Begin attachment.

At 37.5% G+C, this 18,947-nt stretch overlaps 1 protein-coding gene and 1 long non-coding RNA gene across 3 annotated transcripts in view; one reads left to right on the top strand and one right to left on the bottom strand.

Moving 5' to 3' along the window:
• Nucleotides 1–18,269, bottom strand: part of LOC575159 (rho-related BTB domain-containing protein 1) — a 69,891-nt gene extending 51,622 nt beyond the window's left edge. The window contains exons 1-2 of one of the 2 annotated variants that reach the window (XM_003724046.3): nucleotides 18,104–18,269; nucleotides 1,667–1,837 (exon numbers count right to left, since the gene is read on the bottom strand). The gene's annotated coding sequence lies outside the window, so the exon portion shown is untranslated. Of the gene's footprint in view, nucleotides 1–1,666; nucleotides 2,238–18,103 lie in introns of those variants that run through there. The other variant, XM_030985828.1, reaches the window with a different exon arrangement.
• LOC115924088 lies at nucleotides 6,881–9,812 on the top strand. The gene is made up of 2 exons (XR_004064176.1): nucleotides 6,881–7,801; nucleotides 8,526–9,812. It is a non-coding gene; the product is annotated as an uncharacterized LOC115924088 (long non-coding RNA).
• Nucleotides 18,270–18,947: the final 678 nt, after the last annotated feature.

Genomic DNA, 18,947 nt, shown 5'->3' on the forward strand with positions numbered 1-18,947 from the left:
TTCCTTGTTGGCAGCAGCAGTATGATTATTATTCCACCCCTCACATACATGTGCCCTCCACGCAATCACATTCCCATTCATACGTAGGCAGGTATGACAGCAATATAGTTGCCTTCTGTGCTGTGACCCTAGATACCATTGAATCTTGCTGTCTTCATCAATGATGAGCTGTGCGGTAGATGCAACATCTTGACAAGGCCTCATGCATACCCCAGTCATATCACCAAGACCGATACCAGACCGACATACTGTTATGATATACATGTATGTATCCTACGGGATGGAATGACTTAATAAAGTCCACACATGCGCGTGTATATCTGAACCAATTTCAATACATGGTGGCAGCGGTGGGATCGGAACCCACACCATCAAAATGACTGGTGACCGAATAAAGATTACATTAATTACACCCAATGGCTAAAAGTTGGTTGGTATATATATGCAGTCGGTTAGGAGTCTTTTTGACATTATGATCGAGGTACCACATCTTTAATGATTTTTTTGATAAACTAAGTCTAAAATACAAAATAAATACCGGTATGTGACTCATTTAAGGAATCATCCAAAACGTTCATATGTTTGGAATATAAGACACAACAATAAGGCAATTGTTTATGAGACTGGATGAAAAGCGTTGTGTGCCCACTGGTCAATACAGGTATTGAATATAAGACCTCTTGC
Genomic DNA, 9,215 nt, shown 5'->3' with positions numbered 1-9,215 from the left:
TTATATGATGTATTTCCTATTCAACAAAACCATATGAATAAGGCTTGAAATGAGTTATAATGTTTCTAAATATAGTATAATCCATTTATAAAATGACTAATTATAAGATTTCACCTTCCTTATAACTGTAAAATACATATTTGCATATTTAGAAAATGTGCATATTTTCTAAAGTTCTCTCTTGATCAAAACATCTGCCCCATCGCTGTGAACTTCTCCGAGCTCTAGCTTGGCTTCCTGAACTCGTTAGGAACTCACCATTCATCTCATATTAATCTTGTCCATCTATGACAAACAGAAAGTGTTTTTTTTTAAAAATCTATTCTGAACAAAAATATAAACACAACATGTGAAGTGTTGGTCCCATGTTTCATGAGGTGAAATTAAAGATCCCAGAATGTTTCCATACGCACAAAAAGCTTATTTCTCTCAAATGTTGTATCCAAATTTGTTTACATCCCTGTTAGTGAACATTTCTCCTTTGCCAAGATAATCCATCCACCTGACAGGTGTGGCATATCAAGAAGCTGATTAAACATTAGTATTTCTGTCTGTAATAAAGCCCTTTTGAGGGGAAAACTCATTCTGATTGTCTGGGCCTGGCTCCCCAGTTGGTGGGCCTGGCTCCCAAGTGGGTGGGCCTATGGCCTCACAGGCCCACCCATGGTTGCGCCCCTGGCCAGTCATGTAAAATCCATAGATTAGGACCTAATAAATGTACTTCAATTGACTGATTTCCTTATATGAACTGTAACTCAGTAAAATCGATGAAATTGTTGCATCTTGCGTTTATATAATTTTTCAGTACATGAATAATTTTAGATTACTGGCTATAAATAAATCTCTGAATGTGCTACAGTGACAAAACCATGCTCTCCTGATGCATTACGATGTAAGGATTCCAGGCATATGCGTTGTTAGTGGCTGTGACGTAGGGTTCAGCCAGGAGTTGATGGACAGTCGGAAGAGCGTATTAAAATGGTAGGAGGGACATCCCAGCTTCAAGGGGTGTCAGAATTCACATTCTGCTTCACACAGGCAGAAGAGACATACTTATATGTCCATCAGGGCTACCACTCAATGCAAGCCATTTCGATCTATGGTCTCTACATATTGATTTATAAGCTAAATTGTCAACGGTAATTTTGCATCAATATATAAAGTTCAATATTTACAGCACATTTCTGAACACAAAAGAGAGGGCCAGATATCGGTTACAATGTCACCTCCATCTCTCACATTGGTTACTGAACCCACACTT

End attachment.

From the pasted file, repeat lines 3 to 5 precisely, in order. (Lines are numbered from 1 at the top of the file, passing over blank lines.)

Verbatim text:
• Nucleotides 1–18,269, bottom strand: part of LOC575159 (rho-related BTB domain-containing protein 1) — a 69,891-nt gene extending 51,622 nt beyond the window's left edge. The window contains exons 1-2 of one of the 2 annotated variants that reach the window (XM_003724046.3): nucleotides 18,104–18,269; nucleotides 1,667–1,837 (exon numbers count right to left, since the gene is read on the bottom strand). The gene's annotated coding sequence lies outside the window, so the exon portion shown is untranslated. Of the gene's footprint in view, nucleotides 1–1,666; nucleotides 2,238–18,103 lie in introns of those variants that run through there. The other variant, XM_030985828.1, reaches the window with a different exon arrangement.
• LOC115924088 lies at nucleotides 6,881–9,812 on the top strand. The gene is made up of 2 exons (XR_004064176.1): nucleotides 6,881–7,801; nucleotides 8,526–9,812. It is a non-coding gene; the product is annotated as an uncharacterized LOC115924088 (long non-coding RNA).
• Nucleotides 18,270–18,947: the final 678 nt, after the last annotated feature.